Beyond: Two Souls is the latest creation of Quantic Dream and much like the titles before it, plays more like a choose your own adventure interactive movie than a traditional video game title.
Staring Hollywood hitters Ellen Page and Willem Dafoe, using some of the finest motion capture work ever seen in a video game and one huge budget, will this title scale up to become one of the many great PlayStation 3 exclusives we all look back on?
• Developer: Quantic Dream
• Publisher: Sony Computer Entertainment
• Reviewed on: PlayStation 3
• Also Available On: N/A
• Release Date: Available Now
Beyond: Two Souls follows the story of Jodie Holmes (Ellen Page), a young girl who has been born with a connection to the supernatural entity known as Aiden. Linked by a mysterious spiritual cord, Aiden is never able to leave Jodie’s side and spends his days protecting her, from child to adulthood. As Jodie grows older, the duo’s power grows stronger and attracts the attention of a government agency that studies strange phenomena outside of this world, the Department of Paranormal Activity. Whilst in the care of the DPA, Jodie spends her days being monitored and tested by Nathan Dawkins (Willem Dafoe), a Doctor who seems to care for the special child as if she were his own Daughter.
Following Jodie whilst she tries to accept her link to Aiden, and balances her unique gift with her desire to be a normal young girl, is interesting. On one hand you are thrown into war zones or combat training for the CIA, while on the other she’s battling the overwhelming emotional trials of growing up from childhood adolescence, to early adulthood. It’s an enthralling ride unlike any other experience I’ve encountered from playing a video game before.
Unlike Quantic Dream’s last two titles Fahrenheit (Indigo Prophecy) and Heavy Rain, which saw the player take control of multiple players through an intertwining path to meet at the end of the story, Beyond: Two Souls takes a different approach by following just the one character’s experience (two if you count Aiden). To help keep the pace of the plot balanced between action cinematography and emotionally heavy scenes, the game’s story is fractured and scattered into different sections of the timeline. Most of the time this technique works in favour of the large plot but at other times it seems to have the opposite effect, changing to a different moment in time with no explanation or reason for the jump.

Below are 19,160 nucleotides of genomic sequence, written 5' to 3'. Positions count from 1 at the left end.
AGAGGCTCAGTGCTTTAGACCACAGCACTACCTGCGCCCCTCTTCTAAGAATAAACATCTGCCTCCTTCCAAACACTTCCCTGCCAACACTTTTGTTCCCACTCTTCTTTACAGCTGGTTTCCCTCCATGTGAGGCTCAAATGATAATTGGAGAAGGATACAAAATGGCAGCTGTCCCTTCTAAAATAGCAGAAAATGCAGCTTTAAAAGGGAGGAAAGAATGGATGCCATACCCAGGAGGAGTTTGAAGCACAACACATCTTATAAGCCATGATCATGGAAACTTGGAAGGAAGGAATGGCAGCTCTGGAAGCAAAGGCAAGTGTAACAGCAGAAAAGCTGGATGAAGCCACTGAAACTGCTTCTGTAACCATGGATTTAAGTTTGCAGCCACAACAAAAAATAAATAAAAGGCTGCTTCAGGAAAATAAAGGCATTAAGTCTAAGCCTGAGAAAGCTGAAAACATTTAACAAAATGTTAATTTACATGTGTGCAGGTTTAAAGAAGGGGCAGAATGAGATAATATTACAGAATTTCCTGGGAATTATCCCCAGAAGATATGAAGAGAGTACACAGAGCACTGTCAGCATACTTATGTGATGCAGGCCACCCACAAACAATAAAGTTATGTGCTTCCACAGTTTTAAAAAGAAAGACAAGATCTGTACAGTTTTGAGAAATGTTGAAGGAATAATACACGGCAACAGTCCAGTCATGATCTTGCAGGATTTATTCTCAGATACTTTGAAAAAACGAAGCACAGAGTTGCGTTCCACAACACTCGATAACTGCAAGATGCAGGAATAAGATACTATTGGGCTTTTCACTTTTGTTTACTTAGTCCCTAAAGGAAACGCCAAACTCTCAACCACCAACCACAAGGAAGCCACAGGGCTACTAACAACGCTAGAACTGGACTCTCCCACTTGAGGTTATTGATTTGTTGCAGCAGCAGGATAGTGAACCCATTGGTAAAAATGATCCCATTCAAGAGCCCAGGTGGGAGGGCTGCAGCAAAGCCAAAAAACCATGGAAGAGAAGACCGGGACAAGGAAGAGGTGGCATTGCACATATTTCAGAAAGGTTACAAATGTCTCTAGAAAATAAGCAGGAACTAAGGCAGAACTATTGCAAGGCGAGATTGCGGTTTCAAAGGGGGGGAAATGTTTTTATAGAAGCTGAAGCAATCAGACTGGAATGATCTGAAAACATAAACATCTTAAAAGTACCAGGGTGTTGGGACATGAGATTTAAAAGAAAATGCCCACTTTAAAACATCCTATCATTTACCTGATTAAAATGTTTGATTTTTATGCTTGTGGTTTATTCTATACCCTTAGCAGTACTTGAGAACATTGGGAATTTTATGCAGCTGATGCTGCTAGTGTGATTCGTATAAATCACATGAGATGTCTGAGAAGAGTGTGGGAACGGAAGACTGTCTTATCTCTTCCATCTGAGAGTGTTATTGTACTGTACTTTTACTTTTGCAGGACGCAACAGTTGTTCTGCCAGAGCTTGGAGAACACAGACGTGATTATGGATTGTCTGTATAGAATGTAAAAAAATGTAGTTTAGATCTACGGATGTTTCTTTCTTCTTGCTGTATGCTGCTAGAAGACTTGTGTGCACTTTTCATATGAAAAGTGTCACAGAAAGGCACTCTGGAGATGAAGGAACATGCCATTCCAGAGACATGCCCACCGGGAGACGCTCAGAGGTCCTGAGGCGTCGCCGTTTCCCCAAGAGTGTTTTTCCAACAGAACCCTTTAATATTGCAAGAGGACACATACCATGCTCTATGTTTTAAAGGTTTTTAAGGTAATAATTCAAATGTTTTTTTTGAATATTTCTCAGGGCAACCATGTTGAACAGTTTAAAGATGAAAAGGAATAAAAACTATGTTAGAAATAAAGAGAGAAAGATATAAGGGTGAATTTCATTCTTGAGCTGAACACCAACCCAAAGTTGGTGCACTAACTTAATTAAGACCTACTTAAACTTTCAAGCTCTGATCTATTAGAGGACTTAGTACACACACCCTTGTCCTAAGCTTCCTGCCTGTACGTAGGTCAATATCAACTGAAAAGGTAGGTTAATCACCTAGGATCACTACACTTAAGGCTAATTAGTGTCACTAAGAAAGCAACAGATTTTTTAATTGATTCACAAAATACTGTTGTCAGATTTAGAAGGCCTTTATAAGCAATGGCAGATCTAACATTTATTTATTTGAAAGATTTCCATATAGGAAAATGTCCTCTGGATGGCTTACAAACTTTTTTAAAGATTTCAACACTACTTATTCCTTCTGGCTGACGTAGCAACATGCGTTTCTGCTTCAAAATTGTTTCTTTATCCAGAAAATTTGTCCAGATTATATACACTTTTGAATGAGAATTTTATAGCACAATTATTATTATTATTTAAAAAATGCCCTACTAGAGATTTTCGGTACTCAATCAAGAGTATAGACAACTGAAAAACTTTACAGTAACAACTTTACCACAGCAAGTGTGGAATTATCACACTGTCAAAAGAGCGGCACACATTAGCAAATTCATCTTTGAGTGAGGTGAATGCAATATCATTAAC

Again like Heavy Rain back in 2010, Beyond: Two Souls shows off just what this current generation of hardware is really capable of, and that there is still life in the PlayStation 3. The motion capture work used for the game is probably the best to date, though there are odd moments where you catch a glimpse of the old ‘uncanny valley’, but nothing as creepy as say L.A Noire. If you’ve seen any footage from the game then you know the facial detail for close up shots looks amazingly in-depth and as accurate as possible, which is doubly impressive when looking at the face of one Willem Dafoe. But one detail I was especially impressed with was the movements of the characters, watching Jodie go from a walk to a jog or sprint and then slowing pace due to an obstruction is pretty impressive to watch, and really adds to that ‘real life’ feel of the characters.
Gameplay in Beyond: Two Souls is exactly as you’d expect from a game by David Cage, Jodie is controlled with the left thumb stick to move, while the right stick is used to interact with certain objects in the environment, all of which are marked with a white dot. Quick Time Events also play a big role in the control scheme (though not as much as previous titles), and are used for rarer activities, such a cooking or climbing and feel a lot less intrusive than past use of QTE’s.